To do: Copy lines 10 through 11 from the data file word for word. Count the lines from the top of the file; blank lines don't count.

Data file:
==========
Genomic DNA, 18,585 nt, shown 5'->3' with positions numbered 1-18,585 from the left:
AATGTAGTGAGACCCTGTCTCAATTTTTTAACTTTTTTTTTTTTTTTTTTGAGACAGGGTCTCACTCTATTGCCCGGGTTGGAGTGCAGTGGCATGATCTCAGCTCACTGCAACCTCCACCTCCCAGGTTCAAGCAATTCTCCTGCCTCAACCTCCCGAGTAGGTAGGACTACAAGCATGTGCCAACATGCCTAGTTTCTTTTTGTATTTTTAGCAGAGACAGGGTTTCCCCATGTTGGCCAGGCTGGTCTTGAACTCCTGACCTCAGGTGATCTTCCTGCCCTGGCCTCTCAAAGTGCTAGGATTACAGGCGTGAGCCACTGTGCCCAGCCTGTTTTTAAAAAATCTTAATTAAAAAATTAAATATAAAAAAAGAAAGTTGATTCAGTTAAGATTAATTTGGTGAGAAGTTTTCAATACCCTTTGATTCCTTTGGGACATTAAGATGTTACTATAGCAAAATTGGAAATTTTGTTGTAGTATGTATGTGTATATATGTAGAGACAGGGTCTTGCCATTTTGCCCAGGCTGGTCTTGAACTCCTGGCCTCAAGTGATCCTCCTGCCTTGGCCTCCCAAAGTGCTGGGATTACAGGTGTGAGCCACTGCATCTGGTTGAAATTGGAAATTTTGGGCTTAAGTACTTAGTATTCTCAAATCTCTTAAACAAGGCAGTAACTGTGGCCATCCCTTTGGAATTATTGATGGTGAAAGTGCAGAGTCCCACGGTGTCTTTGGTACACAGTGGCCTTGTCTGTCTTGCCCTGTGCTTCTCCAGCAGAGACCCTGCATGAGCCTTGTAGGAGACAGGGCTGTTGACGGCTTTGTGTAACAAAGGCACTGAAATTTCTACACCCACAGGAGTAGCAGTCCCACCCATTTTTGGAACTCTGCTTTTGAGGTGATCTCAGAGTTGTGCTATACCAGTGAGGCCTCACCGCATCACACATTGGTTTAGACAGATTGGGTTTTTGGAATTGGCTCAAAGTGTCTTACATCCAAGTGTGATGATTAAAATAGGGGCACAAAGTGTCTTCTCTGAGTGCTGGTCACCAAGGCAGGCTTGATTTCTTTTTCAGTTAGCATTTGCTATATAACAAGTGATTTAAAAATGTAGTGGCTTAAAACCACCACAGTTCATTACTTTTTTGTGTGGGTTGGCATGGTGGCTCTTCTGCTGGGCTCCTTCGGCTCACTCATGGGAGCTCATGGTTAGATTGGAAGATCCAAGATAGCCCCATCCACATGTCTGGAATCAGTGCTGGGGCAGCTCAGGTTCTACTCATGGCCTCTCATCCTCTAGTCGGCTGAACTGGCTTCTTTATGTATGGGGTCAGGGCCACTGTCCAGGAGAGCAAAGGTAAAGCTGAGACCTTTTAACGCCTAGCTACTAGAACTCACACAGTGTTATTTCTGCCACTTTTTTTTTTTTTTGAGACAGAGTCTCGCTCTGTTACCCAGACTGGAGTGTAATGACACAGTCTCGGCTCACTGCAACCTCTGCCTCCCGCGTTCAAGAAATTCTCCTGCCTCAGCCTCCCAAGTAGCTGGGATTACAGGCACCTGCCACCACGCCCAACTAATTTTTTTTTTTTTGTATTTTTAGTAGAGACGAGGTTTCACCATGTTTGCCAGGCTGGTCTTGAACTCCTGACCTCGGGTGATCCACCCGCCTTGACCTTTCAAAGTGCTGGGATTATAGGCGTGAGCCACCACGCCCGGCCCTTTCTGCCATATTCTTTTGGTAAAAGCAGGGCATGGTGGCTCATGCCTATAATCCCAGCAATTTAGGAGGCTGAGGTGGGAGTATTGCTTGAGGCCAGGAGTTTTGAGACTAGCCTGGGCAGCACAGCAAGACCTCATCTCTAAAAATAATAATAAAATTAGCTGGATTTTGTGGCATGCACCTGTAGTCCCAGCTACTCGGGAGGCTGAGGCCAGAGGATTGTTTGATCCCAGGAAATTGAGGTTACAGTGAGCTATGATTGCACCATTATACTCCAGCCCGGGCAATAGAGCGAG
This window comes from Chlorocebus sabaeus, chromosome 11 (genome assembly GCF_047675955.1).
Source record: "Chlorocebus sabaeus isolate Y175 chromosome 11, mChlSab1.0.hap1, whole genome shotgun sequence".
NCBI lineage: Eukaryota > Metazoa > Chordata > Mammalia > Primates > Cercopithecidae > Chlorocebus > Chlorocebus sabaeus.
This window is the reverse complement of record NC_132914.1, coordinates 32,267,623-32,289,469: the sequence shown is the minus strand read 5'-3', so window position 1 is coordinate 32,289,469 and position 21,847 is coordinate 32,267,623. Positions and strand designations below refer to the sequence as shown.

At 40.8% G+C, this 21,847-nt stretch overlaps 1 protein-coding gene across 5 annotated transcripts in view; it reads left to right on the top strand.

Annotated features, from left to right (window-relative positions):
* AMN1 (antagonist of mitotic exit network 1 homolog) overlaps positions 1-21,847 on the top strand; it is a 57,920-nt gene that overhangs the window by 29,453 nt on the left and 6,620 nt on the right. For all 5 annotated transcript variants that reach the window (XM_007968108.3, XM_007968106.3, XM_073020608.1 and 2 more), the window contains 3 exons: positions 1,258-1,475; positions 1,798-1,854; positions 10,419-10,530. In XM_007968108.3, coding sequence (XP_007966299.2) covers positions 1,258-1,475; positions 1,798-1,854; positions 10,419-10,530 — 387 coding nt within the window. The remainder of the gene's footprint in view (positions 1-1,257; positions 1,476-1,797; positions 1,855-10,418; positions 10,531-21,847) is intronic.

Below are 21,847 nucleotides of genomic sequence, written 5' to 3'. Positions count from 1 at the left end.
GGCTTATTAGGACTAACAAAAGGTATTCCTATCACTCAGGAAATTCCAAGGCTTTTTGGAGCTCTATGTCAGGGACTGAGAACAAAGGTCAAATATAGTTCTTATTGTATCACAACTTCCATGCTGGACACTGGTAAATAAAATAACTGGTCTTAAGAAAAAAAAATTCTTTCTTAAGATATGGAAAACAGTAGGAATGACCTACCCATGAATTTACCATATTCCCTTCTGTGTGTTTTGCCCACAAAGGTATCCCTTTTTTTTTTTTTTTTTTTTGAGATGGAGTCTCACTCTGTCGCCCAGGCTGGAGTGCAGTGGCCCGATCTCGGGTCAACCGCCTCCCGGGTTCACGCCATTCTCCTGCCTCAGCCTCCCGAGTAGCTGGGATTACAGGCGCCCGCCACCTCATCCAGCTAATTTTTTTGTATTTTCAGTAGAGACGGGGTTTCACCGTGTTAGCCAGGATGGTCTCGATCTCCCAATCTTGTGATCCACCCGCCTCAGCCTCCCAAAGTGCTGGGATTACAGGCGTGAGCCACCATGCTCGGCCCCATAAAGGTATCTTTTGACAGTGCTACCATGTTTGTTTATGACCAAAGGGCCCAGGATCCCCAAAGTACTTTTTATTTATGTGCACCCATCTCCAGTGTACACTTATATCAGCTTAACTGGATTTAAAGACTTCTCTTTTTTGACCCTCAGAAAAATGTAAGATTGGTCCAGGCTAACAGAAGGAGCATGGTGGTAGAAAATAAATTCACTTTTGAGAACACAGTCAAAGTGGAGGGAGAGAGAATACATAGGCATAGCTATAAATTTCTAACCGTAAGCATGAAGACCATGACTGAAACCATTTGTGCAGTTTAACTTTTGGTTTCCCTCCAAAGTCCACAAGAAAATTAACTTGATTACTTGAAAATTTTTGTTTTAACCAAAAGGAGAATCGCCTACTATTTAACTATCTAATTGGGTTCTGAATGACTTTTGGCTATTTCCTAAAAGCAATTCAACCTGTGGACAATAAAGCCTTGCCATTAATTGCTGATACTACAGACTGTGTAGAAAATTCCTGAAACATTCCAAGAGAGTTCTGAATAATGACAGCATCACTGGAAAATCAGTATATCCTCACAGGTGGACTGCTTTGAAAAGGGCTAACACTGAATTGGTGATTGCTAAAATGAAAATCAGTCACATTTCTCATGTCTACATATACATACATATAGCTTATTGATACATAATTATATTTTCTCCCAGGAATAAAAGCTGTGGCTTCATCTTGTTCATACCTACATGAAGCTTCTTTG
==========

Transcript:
Below are 21,847 nucleotides of genomic sequence, written 5' to 3'. Positions count from 1 at the left end.
GGCTTATTAGGACTAACAAAAGGTATTCCTATCACTCAGGAAATTCCAAGGCTTTTTGGAGCTCTATGTCAGGGACTGAGAACAAAGGTCAAATATAGTTCTTATTGTATCACAACTTCCATGCTGGACACTGGTAAATAAAATAACTGGTCTTAAGAAAAAAAAATTCTTTCTTAAGATATGGAAAACAGTAGGAATGACCTACCCATGAATTTACCATATTCCCTTCTGTGTGTTTTGCCCACAAAGGTATCCCTTTTTTTTTTTTTTTTTTTTGAGATGGAGTCTCACTCTGTCGCCCAGGCTGGAGTGCAGTGGCCCGATCTCGGGTCAACCGCCTCCCGGGTTCACGCCATTCTCCTGCCTCAGCCTCCCGAGTAGCTGGGATTACAGGCGCCCGCCACCTCATCCAGCTAATTTTTTTGTATTTTCAGTAGAGACGGGGTTTCACCGTGTTAGCCAGGATGGTCTCGATCTCCCAATCTTGTGATCCACCCGCCTCAGCCTCCCAAAGTGCTGGGATTACAGGCGTGAGCCACCATGCTCGGCCCCATAAAGGTATCTTTTGACAGTGCTACCATGTTTGTTTATGACCAAAGGGCCCAGGATCCCCAAAGTACTTTTTATTTATGTGCACCCATCTCCAGTGTACACTTATATCAGCTTAACTGGATTTAAAGACTTCTCTTTTTTGACCCTCAGAAAAATGTAAGATTGGTCCAGGCTAACAGAAGGAGCATGGTGGTAGAAAATAAATTCACTTTTGAGAACACAGTCAAAGTGGAGGGAGAGAGAATACATAGGCATAGCTATAAATTTCTAACCGTAAGCATGAAGACCATGACTGAAACCATTTGTGCAGTTTAACTTTTGGTTTCCCTCCAAAGTCCACAAGAAAATTAACTTGATTACTTGAAAATTTTTGTTTTAACCAAAAGGAGAATCGCCTACTATTTAACTATCTAATTGGGTTCTGAATGACTTTTGGCTATTTCCTAAAAGCAATTCAACCTGTGGACAATAAAGCCTTGCCATTAATTGCTGATACTACAGACTGTGTAGAAAATTCCTGAAACATTCCAAGAGAGTTCTGAATAATGACAGCATCACTGGAAAATCAGTATATCCTCACAGGTGGACTGCTTTGAAAAGGGCTAACACTGAATTGGTGATTGCTAAAATGAAAATCAGTCACATTTCTCATGTCTACATATACATACATATAGCTTATTGATACATAATTATATTTTCTCCCAGGAATAAAAGCTGTGGCTTCATCTTGTTCATACCTACATGAAGCTTCTTTG